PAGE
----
Car Repair & Maintenance : How to Fix Foggy Headlights


There are a few products for fixing a car’s foggy headlights, including polishing compounds or light rubbing compounds. Use both a damp cloth and a dry cloth …

Car repair

Categories: Car Repair

26 Replies to “Car Repair & Maintenance : How to Fix Foggy Headlights”

  1. I was hoping youd show a completely finished light at the end. I heard of many remedies for foggy headlights, and tried them on my older car, to no avail. Now I have a newer (used) car and its headlights are much better, but Id like to be able to keep up with them. But I wonder how well this actually works.. apparently the toothpaste trick works "perfect" but it did nothing for my old car. 

  2. If ya want professional results I'd get the 3M kit it comes with all the stuff you need, I haven't bought it, but my buddy did and he said it worked great…. Of course you could just buy polish and start scrubbing away, may take a lot longer though.

  3. I bought my car new 8 years ago. I've never polished the headlights (or any part of the car) or otherwise scrubbed at them. They've been pretty foggy for quite some time now.

    I'm sure different cars use different plastics so they differ in how susceptible they are to this, but headlights getting scratched up and getting foggy over time is normal. If you think it's only idiots who polish them then then you aren't looking at very many cars.

  4. @crazyskater05 the headlights turn like that because of the suns UV rays and oxydation. if you headlights arnt that foggy looking you could just use a dap towel and toothpaste rub in circular motion over the headlight then let it haze then wash it off if it still looks a little foggy just repeat the steps again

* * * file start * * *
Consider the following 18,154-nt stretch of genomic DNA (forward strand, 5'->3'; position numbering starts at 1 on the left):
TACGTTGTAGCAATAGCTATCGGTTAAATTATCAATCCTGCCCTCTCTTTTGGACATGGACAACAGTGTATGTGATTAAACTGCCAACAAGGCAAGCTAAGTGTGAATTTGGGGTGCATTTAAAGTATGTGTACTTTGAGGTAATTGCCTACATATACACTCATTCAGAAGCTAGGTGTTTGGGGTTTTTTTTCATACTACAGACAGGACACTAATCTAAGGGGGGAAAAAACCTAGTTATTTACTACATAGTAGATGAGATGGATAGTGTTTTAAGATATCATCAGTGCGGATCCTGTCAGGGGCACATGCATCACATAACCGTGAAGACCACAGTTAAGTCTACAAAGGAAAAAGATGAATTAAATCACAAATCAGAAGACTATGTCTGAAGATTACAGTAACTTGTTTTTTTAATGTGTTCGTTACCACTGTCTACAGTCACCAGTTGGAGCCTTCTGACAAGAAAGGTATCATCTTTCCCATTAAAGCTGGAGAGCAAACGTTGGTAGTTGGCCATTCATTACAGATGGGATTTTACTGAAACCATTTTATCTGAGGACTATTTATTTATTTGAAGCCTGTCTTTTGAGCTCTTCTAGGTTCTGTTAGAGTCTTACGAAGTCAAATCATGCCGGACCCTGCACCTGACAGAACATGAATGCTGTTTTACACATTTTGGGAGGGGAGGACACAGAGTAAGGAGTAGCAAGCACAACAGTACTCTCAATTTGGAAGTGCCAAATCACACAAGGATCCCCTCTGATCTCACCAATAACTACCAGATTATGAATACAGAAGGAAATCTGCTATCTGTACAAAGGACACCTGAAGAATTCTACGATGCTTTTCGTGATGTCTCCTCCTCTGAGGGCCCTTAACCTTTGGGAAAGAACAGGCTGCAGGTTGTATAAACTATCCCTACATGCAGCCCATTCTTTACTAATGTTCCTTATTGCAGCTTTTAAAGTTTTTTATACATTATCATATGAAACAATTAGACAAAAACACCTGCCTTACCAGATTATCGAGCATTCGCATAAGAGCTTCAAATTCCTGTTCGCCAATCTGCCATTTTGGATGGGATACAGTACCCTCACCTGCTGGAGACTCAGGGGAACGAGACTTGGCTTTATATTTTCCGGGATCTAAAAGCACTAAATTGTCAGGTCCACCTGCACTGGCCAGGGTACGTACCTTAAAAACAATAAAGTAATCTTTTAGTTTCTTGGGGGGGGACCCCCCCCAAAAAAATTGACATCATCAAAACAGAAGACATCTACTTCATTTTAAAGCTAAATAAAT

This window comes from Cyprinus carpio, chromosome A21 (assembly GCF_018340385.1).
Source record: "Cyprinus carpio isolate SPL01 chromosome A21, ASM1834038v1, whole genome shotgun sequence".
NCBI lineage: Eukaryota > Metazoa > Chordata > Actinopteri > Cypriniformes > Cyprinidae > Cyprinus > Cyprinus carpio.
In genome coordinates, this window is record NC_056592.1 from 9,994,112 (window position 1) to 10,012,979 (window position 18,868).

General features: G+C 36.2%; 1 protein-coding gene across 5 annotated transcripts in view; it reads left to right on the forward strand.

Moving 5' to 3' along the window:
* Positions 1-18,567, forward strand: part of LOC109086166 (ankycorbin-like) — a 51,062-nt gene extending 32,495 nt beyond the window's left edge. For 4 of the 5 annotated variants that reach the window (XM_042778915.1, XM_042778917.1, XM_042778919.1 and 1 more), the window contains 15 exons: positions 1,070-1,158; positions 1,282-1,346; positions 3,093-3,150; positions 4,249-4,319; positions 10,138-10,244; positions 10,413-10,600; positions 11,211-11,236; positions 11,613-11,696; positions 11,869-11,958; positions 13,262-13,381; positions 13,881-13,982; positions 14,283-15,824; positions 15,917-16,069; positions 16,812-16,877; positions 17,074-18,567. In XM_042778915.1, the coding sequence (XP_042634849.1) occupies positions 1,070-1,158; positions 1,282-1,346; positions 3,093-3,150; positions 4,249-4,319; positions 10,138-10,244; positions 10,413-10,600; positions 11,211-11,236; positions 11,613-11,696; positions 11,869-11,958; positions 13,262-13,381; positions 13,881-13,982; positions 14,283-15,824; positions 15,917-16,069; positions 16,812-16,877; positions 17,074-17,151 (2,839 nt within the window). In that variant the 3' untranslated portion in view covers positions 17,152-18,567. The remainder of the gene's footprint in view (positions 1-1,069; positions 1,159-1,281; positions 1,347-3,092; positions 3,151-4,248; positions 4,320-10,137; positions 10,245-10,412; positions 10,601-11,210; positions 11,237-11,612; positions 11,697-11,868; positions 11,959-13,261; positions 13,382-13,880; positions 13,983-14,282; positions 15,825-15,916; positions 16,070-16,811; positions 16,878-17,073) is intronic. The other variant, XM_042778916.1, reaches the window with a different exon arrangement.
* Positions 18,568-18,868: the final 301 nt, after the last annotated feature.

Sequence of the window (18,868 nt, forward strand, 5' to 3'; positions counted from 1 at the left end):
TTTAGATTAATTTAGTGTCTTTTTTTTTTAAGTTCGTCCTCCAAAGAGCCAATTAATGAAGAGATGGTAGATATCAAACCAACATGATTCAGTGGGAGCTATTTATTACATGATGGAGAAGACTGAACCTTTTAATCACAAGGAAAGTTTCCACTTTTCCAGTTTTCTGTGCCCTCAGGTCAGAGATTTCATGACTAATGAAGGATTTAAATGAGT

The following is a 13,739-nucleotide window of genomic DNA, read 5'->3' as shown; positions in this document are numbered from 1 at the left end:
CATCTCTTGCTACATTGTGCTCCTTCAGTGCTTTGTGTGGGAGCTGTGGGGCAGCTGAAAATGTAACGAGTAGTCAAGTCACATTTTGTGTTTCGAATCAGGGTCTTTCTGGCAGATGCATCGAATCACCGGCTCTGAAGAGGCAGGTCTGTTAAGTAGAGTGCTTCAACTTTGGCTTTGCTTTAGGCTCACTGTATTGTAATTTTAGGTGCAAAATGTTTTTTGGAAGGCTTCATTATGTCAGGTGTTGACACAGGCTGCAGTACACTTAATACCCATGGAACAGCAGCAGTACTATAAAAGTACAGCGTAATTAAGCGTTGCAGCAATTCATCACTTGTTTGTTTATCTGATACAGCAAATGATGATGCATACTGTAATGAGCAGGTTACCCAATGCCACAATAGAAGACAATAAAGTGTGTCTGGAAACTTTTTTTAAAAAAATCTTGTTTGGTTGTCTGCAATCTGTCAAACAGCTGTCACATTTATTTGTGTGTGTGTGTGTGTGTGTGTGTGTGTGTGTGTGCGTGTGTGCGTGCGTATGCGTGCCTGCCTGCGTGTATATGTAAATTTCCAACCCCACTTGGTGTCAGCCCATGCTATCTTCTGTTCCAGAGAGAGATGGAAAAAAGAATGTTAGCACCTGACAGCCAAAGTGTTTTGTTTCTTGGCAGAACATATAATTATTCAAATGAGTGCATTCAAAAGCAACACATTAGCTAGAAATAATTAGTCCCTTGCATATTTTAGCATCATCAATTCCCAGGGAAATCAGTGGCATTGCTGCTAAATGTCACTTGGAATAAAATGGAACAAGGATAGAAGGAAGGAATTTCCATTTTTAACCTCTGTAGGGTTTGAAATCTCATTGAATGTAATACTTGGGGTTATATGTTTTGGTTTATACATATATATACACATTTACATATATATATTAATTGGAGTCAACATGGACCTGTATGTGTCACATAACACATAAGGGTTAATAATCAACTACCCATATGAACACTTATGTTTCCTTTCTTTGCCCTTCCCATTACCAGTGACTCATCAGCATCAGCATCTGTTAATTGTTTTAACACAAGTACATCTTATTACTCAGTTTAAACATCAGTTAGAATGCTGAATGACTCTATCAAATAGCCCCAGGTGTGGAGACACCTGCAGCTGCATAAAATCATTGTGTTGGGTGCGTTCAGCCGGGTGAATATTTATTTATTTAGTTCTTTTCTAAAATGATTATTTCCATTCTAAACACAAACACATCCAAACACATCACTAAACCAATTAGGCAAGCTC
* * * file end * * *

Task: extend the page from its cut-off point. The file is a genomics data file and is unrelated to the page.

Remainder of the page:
5. @Dissonant1975

    Sorry, I should have been a little more clear…I remove the headlights from the vehicle first. As a side note; if the plastic has oxidized badly enough, there will be tiny "stress cracks" and distortions all over the light. In this case, you can still make them 20 times better than they were when "foggy", but they will never return to like-new condition. Hope this all helps.

  6. I usually use a D/A sander and start with 400 grit on the super-rough stuff….then work up to 800-1000 grit. Finish on a buffer. Works like a charm, but i realize not everyone has access to the tools required.

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